Usually, people think about copyright as the rule, but this is not true. Although copyright laws are different from country to country, they have in common the fact they are limited in time. Copyright is a limited time exception given to authors. You can see this in the title of what is considered to be the first fully fledged copyright law (United Kingdom):

An Act for the Encouragement of Learning, by vesting the Copies of Printed Books in the Authors or purchasers of such Copies, during the Times therein mentioned” – Statute of Anne (bold is mine)

And you can see this on “The Constitutional Provision Respecting Copyright” (United States):

“The Congress shall have Power … To promote the Progress of Science and useful Arts, by securing for limited Tımes to Authors and Inventors the exclusive Right to their respective Writings and Discoveries.”United States Constitution, Article I, Section 8 (bold is mine)

In Portugal, and in most of European countries, we say that a work falls into Public Domain 70 years after the author’s death. This means that, from this point on, the work is free from a monopoly or control from any person or company.

But why is this so important? Why should we care about Public Domain?

James Boyle, in his book “Public Domain: Enclosing the Commons of the Mind” offers an answer:

Because the public domain is the basis for our art, our science, and our self-understanding. It is the raw material from which we make new inventions and create new cultural works. p. 39

The recently “The Europeana Public Domain Charter” focus the importance of Public Domain, too:

The Public Domain is the raw material from which we make new knowledge and create new cultural works. Having a healthy and thriving Public Domain is essential to the social and economic well-being of our societies. Much of the world’s knowledge – Diderot’s Encyclopédie, the paintings of Leonardo, Newton’s Laws of Motion – is in the Public Domain. Society constantly re-uses, reinterprets and reproduces material in the Public Domain and by doing so develops new ideas and creates new work. New theories, inventions, cultural works and the like are indebted to the knowledge and creativity of previous centuries. – p. 3 (bold is mine)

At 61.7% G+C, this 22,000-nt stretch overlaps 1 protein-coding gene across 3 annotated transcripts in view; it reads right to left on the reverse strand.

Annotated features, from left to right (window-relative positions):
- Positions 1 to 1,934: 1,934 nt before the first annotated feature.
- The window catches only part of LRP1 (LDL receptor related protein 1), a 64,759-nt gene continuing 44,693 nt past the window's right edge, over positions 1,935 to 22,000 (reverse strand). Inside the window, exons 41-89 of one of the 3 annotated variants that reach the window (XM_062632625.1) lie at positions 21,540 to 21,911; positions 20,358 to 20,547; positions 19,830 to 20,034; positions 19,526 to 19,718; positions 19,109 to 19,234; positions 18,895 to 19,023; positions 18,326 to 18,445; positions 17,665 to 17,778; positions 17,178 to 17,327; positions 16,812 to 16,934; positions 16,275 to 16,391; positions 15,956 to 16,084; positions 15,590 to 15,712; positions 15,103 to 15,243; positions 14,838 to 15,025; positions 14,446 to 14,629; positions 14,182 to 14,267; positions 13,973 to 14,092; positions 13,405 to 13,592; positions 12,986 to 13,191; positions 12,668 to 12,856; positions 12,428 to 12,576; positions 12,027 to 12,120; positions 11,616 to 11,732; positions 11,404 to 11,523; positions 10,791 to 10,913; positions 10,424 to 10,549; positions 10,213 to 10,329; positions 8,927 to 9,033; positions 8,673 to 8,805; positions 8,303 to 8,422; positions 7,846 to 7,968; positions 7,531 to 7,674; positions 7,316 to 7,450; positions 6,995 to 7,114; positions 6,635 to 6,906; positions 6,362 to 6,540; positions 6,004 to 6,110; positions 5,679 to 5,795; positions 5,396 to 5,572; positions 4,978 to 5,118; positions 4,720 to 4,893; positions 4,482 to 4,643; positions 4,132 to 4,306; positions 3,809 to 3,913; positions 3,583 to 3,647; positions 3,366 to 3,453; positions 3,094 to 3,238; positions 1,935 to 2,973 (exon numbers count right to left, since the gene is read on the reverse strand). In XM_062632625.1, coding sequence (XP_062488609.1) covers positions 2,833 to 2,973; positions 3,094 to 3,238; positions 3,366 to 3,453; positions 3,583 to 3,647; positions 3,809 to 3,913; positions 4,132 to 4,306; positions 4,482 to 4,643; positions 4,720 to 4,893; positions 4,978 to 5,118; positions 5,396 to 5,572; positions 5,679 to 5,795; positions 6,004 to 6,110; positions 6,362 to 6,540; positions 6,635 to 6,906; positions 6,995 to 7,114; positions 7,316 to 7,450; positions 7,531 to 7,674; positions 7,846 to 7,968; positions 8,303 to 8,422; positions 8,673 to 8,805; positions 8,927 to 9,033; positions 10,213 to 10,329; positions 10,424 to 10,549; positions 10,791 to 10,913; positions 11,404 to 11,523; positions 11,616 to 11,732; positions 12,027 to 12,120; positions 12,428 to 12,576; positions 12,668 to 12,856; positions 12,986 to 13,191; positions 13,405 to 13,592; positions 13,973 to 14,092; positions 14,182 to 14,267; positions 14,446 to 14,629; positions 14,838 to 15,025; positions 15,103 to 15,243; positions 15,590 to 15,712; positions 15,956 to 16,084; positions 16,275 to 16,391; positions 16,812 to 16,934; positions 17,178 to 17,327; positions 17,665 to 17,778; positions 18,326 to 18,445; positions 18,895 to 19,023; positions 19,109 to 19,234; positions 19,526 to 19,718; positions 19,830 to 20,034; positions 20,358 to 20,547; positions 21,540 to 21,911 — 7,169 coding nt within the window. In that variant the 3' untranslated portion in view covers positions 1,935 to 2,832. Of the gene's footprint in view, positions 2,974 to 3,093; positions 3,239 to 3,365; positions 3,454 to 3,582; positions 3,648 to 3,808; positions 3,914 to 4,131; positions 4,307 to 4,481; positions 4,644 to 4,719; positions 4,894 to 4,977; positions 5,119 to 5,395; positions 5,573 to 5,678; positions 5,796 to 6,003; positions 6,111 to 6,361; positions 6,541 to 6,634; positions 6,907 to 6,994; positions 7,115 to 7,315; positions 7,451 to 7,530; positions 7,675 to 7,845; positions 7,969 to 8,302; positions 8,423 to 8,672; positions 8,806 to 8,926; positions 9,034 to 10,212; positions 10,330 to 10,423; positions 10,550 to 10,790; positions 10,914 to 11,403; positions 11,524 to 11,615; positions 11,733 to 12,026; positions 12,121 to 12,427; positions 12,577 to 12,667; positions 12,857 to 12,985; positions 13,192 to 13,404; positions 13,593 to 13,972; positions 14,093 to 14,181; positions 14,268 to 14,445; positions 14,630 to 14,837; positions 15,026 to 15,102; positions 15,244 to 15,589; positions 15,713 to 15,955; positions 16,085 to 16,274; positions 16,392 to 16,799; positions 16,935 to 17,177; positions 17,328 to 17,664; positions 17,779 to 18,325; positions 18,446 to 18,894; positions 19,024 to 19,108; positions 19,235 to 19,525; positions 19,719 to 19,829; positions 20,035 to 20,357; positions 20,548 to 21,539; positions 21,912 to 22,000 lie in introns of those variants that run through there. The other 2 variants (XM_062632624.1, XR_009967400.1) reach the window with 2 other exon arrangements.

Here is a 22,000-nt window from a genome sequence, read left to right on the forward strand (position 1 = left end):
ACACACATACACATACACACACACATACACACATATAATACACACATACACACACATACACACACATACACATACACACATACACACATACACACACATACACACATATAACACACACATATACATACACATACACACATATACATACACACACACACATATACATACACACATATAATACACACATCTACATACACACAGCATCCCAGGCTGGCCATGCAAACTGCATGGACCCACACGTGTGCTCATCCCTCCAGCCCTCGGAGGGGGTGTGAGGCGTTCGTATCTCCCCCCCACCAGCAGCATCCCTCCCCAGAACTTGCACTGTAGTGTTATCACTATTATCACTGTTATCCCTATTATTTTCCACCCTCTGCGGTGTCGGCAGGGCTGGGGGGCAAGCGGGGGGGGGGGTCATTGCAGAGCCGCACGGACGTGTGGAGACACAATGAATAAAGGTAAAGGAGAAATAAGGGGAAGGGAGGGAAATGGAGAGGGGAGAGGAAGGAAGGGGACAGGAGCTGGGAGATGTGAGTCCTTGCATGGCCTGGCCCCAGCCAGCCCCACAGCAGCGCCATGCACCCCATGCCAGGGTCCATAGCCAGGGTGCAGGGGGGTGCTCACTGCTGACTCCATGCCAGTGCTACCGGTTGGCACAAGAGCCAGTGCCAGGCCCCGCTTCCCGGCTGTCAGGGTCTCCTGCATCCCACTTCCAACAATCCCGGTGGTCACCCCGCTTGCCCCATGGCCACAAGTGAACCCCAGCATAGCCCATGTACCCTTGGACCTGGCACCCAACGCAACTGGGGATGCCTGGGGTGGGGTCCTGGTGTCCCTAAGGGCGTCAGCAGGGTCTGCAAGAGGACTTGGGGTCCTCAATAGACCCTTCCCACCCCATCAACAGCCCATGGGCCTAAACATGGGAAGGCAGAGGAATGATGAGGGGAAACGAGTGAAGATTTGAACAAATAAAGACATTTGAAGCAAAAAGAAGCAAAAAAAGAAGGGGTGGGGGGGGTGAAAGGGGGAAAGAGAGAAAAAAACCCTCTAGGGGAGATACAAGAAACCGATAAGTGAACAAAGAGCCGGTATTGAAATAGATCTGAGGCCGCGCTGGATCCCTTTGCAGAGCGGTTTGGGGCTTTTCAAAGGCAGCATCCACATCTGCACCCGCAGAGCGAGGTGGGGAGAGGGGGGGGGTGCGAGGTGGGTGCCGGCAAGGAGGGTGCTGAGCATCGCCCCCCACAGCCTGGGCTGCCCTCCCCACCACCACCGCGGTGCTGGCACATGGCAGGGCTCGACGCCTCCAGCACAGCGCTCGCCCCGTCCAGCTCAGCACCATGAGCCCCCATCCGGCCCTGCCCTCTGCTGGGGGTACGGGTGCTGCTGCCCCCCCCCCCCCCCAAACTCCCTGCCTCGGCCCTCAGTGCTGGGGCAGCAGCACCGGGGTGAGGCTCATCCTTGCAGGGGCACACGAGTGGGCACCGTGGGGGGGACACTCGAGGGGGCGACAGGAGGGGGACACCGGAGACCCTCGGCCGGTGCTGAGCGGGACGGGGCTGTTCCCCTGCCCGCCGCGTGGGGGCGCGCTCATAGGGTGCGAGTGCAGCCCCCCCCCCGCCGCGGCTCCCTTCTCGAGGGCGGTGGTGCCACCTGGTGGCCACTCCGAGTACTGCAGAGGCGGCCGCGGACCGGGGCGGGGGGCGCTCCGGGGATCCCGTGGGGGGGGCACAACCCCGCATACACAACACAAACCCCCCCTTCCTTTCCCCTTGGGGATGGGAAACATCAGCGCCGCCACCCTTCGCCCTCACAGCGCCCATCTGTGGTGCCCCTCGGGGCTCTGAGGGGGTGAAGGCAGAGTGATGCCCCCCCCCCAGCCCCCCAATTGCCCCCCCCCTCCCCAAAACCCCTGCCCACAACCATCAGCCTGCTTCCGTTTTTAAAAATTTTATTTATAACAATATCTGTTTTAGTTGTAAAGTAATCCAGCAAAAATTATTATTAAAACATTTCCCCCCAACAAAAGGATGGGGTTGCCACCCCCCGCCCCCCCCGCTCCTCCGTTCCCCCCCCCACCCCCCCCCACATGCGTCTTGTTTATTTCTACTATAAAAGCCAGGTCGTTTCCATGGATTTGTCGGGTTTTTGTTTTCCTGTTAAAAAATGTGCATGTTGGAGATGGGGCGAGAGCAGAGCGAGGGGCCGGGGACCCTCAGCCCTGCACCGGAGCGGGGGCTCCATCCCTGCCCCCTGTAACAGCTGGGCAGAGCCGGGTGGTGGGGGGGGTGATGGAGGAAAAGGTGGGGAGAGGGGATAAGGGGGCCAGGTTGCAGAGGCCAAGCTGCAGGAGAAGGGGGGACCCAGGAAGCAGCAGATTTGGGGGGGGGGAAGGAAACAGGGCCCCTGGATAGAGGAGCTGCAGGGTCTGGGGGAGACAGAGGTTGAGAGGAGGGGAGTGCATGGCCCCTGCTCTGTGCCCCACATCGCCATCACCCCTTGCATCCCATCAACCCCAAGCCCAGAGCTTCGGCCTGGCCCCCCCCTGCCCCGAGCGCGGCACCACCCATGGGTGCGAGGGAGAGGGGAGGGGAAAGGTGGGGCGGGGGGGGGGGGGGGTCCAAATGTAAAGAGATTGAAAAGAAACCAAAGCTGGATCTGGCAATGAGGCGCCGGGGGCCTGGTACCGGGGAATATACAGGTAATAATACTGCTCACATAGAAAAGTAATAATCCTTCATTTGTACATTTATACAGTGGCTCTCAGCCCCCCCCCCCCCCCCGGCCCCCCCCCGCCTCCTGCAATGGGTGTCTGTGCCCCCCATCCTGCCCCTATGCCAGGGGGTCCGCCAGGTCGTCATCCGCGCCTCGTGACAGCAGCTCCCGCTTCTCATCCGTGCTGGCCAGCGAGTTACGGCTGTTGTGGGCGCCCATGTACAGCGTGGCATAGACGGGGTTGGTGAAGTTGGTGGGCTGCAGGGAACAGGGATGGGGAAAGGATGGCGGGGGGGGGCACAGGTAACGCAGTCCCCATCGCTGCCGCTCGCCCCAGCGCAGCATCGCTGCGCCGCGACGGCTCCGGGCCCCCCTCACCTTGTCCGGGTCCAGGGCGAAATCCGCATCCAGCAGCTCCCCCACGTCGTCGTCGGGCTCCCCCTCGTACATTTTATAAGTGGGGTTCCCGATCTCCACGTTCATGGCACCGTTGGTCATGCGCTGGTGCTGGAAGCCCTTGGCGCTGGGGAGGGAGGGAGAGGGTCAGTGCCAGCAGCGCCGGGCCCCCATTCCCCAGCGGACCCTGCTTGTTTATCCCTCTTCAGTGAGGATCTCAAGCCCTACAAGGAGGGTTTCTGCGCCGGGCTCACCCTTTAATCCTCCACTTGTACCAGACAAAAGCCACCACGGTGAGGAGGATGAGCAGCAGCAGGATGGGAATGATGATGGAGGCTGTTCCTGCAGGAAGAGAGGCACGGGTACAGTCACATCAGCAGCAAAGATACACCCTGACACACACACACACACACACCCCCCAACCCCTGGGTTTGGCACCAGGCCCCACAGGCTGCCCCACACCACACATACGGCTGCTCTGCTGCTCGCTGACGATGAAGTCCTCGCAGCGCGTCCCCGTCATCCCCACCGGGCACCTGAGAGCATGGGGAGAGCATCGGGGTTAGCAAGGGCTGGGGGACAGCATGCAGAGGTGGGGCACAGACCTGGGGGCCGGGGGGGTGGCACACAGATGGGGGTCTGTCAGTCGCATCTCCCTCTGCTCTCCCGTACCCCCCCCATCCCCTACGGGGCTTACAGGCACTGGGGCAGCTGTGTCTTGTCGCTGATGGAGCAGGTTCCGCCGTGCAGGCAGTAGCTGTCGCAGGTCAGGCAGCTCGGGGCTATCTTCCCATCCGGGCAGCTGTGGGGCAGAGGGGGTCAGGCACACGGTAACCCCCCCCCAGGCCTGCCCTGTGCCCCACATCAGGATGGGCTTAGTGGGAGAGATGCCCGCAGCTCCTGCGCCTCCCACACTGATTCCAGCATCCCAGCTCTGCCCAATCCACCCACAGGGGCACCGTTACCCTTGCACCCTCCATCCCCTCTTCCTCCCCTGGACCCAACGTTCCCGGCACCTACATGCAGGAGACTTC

So, if a work (book, film, music, etc) is in Public Domain, you can:

– copy it;

– share it;

– publish it;

– remix it;

– make a new work based on it;

– (you name it…)

And you don’t need to pay or ask for permission to do any of these, you just have to attribute it.

Now think about digital born works with DRM, in Public Domain. People will be able to do all the above, but at the same time they would not be allowed to break the DRM.

And now we are getting there and we are ready to answer the questions we postponed before, because there is no way of copy, share, publish, remix, etc, a digital DRM’ed file without breaking the DRM.

If a work is published in a digital form and always with DRM, in practice, it will never fall into Public Domain and companies who inserted the DRM will have an eternal control and monopoly over that work. And companies last longer than human beings.


In our lives, we – citizens, libraries, universities, etc, – all do lots of things just because there are exceptions and fair-use to copyright. In what concerns “born digital objects”, DRM law takes away these exceptions and fair-use. It doesn’t matter if you are using a work for your scientific research or if you are using a work to teach your students, it doesn’t matter if your goal is legal: you can’t break the DRM.

The most astonishing thing about DRM law is that it denies the principle behind copyright law: to rule an equilibrium between author’s rights and citizens’ rights and access to cultural heritage and knowledge.

Do you really want to live in a world which copyright law has no exceptions? Do you really want to live in a world without Public Domain?

You can do something about it: http://www.defectivebydesign.org/


2 thoughts on “DRM or how to get eternal copyright – What it means to Libraries, Universities and Public Domain

  1. Pingback: ebook: “gato por lebre”? « paula simoes' blog

  2. Pingback: DRM: debate hoje em Lisboa | paula simoes' blog